var match = body.match(SCORE_REG);
if (match)
valid.push({
user: getAuthorName(a),
size: +match[2],
language: match[1],
});

});

valid.sort(function (a, b) {
var aB = a.size,
bB = b.size;
return aB - bB
});

var languages = {};
var place = 1;
var lastSize = null;
var lastPlace = 1;
valid.forEach(function (a) {
if (a.size != lastSize)
lastPlace = place;
lastSize = a.size;
++place;

.replace("{{NAME}}", a.user)
.replace("{{LANGUAGE}}", a.language)
.replace("{{SIZE}}", a.size)

var lang = a.language;
if (/<a/.test(lang)) lang = jQuery(lang).text();

languages[lang] = languages[lang] || {lang: a.language, user: a.user, size: a.size, link: a.link};
});

var langs = [];
for (var lang in languages)
if (languages.hasOwnProperty(lang))
langs.push(languages[lang]);

langs.sort(function (a, b) {
if (a.lang > b.lang) return 1;
if (a.lang < b.lang) return -1;
return 0;
});

for (var i = 0; i < langs.length; ++i)
{
var language = jQuery("#language-template").html();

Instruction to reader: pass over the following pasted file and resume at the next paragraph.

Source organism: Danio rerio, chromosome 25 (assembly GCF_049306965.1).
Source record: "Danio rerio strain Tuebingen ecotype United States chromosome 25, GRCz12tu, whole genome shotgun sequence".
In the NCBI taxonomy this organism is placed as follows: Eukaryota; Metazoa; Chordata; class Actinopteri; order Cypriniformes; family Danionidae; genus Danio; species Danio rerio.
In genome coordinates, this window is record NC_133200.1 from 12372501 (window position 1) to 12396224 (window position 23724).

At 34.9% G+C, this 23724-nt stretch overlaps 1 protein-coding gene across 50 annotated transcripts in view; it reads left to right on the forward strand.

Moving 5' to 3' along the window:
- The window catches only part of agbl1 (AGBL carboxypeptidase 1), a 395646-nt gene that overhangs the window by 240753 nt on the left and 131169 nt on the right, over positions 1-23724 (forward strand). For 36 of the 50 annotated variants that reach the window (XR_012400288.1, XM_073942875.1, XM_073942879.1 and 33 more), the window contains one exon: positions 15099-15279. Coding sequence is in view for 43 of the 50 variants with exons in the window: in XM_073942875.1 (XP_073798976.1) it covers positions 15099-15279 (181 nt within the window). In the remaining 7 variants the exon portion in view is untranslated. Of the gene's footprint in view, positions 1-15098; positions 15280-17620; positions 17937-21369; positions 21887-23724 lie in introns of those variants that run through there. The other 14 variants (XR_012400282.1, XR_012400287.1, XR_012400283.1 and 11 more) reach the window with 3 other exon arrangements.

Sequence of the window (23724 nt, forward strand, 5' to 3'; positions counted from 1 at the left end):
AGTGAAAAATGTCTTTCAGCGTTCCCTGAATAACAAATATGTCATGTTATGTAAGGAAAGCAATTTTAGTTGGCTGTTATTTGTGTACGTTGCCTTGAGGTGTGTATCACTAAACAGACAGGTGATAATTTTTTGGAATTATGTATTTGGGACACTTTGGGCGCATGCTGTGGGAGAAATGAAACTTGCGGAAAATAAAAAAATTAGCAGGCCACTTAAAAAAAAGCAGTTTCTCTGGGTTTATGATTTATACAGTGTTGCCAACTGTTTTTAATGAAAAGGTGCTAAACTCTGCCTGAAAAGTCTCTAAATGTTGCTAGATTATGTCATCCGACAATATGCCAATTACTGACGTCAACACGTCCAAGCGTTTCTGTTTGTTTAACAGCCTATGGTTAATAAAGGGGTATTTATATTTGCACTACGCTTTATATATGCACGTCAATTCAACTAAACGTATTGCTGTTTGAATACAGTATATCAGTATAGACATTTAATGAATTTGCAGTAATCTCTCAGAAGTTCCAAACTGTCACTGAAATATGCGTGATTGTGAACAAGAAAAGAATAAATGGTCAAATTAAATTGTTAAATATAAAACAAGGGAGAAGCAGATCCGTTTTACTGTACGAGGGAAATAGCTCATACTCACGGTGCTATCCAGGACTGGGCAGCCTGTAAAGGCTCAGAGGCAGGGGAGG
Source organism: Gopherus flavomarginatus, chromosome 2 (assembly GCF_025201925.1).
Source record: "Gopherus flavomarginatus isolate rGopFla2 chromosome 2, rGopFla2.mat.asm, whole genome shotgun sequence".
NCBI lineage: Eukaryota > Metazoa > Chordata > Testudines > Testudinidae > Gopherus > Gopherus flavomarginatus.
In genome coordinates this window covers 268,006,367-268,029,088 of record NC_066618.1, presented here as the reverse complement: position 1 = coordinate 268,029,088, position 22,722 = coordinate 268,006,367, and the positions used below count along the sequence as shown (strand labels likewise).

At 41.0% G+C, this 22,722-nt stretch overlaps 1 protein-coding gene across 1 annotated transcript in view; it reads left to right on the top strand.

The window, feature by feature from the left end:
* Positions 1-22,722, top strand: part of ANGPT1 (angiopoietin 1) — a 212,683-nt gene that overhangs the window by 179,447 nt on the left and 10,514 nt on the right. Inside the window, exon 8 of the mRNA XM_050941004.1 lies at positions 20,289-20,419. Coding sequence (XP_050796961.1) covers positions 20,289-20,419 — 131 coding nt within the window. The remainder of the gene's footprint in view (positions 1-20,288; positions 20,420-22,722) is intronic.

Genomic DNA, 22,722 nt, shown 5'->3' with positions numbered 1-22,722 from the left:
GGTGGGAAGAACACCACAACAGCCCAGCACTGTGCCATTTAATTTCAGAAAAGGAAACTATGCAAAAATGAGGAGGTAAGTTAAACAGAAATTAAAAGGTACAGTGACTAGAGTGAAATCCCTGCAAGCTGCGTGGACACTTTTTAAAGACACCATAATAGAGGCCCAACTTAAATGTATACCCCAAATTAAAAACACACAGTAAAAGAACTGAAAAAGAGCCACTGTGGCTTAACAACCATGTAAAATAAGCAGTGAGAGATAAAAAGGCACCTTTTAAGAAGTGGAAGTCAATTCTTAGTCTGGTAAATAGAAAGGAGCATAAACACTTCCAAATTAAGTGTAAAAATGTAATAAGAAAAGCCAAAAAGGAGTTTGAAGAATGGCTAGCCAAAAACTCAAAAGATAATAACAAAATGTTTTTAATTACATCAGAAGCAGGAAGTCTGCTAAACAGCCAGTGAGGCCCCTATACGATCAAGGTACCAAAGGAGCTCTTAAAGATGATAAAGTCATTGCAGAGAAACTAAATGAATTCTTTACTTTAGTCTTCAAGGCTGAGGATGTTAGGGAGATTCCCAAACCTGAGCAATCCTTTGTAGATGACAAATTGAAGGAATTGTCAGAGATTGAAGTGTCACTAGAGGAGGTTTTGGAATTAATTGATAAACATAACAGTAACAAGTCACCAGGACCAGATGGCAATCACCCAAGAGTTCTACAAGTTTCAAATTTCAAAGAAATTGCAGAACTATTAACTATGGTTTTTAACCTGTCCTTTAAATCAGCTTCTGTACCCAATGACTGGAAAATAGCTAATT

var lang = langs[i];
language = language.replace("{{LANGUAGE}}", lang.lang)
.replace("{{NAME}}", lang.user)
.replace("{{SIZE}}", lang.size)
language = jQuery(language);
jQuery("#languages").append(language);
}

}
body { text-align: left !important}

width: 290px;
float: left;
}

#language-list {
width: 290px;
float: left;
}

font-weight: bold;
}

table td {
}
<script src="https://ajax.googleapis.com/ajax/libs/jquery/2.1.1/jquery.min.js"></script>
<tr><td></td><td>Author</td><td>Language</td><td>Size</td></tr>

</tbody>
</table>
</div>
<div id="language-list">
<h2>Winners by Language</h2>
<table class="language-list">
<tr><td>Language</td><td>User</td><td>Score</td></tr>
<tbody id="languages">

</tbody>
</table>
</div>
<table style="display: none">
</tbody>
</table>
<table style="display: none">
<tbody id="language-template">
</tbody>
</table>

• Can the input be empty? (You're saying it's not part of the language, but not whether it's an input we need to consider.) – Martin Ender Jul 20 '16 at 20:04
• What if our language doesn't have truthy or falsy? Would empty string == truthy and non-empty string == falsy be acceptable? – James Jul 20 '16 at 20:20
• Nice challenge, but I think the title could be a little less ambiguous (i.e. a mention of a^n b^n or similar, rather than just the number of as equalling the number of bs) – Sp3000 Jul 21 '16 at 12:28
• @Sp3000 I choosed this title because it looked fun . I may change it later to sth else ... – user55673 Jul 21 '16 at 13:27